The US reported a record of more than 116,000 coronavirus cases on Thursday, a total pushed up by new single-day peaks for Illinois, Ohio and Indiana as the new outbreak continued to batter the Midwest.
Nationwide, the US tallied 116,255 new infections, according to Covid Tracking Project data. That shattered the previous record set just the day before of 103,000 infections. That was the first time the US reported more than 100,000 cases in a single day.
Over the past week, the US has confirmed about 650,600 cases, a record for a seven-day period and more than Germany’s overall total since the start of the pandemic.
Jay Powell, the Federal Reserve chairman, described the latest rise in coronavirus cases globally as “particularly concerning”. During a press conference held after the Fed held monetary policy steady, Mr Powell said that even without new lockdowns, economic activity could take a hit as consumers curtail spending, having only just started to return to bars, restaurants and hotels.
Despite the outbreak, exit polls from Tuesday’s presidential election showed voters were more concerned about the economy than coronavirus, a fact that helped President Donald Trump outperform expectations against Joe Biden, his Democratic rival.
Seventeen states reported record jumps in cases on Thursday, according to Financial Times analysis of Covid Tracking Project data, mostly from Midwestern and western states that have been at the forefront of a national surge in cases since October.
In the Midwest, Illinois reported almost 10,000 infections, while Ohio tallied nearly 5,000. Wisconsin’s health department revealed 5,922 new confirmed cases, just 13 short of its record on Wednesday.
Colorado and Utah reported single-day peaks of more than 2,800 new infections each, while Maine, New Hampshire and Rhode Island — all near the northeastern states that were hit hard early on in the pandemic — set daily records, albeit with 1,056 new cases between them.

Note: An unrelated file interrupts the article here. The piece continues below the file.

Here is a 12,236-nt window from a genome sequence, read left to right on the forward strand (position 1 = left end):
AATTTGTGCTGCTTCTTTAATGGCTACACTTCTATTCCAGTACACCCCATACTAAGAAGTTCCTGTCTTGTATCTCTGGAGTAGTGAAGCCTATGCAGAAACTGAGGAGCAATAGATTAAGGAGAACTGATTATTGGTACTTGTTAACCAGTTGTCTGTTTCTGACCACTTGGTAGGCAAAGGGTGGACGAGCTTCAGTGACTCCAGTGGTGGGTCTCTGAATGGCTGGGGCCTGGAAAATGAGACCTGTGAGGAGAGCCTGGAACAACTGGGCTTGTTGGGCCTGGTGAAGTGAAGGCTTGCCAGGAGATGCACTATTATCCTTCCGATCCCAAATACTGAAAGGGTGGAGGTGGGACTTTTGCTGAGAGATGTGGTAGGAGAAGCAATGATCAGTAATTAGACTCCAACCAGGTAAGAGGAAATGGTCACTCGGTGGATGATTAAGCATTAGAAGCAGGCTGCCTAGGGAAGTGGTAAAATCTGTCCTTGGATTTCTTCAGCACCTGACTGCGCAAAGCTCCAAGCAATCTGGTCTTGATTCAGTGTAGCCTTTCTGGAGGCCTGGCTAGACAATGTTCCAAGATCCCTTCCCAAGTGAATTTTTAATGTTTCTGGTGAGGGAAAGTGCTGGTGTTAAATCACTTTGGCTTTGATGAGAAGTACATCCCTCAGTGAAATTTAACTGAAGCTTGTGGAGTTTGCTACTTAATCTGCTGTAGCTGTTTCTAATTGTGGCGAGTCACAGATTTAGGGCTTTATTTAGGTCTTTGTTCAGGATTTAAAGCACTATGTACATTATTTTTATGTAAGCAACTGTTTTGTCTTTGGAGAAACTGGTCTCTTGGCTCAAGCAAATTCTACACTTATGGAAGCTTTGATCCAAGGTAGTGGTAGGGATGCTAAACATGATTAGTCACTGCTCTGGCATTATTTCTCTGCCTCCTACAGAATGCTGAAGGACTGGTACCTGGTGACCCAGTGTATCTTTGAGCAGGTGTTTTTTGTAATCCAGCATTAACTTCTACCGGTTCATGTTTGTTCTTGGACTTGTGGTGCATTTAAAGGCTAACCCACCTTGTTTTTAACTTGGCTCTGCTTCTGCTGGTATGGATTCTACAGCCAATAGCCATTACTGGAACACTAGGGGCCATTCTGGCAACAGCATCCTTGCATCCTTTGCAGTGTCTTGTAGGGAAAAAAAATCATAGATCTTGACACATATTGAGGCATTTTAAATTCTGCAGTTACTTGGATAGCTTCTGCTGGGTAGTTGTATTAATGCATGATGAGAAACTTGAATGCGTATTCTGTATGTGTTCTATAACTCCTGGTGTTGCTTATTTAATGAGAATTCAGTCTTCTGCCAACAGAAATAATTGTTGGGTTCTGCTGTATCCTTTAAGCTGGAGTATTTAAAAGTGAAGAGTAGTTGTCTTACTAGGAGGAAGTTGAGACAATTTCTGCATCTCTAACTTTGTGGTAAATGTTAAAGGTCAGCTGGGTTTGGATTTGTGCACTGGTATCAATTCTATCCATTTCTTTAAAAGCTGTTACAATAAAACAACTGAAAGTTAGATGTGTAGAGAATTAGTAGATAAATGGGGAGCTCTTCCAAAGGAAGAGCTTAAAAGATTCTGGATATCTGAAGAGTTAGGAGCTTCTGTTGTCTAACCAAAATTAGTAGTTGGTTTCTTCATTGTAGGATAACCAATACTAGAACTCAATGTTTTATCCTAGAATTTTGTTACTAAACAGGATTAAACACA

Rising levels of coronavirus hospitalisations have accompanied the latest wave of cases, belying Mr Trump’s claim that the upward trend in cases was because of increased testing. About 53,322 people were in US hospitals with coronavirus on Thursday, a three-month high, with 17 states reporting a record level of such patients, the highest number of states since late April.
Top health officials worry that a surge in coronavirus cases through the winter could strain hospital resources, particularly in rural areas, potentially leading to a rise in fatality rates, which have generally been lower than when the outbreak began in the US earlier this year.
Authorities on Thursday attributed a further 1,124 deaths to coronavirus, up from 1,116 on Wednesday but lower than the 1,529 on Tuesday, which was the highest tally in nearly six months. The seven-day fatality average was 922 a day, the highest since late August.
Anthony Fauci, a senior official on the White House’s coronavirus task force, warned a Senate committee in June that the daily case rate in the US could rise above 100,000 a day if the pandemic was not contained and residents did not comply with social-distancing guidelines recommended by medical experts.
At the time, the US was averaging more than 40,000 infections a day. During the summer surge that primarily hit sunbelt states, the country’s seven-day average peaked at 66,700 a day. That same metric is now at nearly 93,000, a record.
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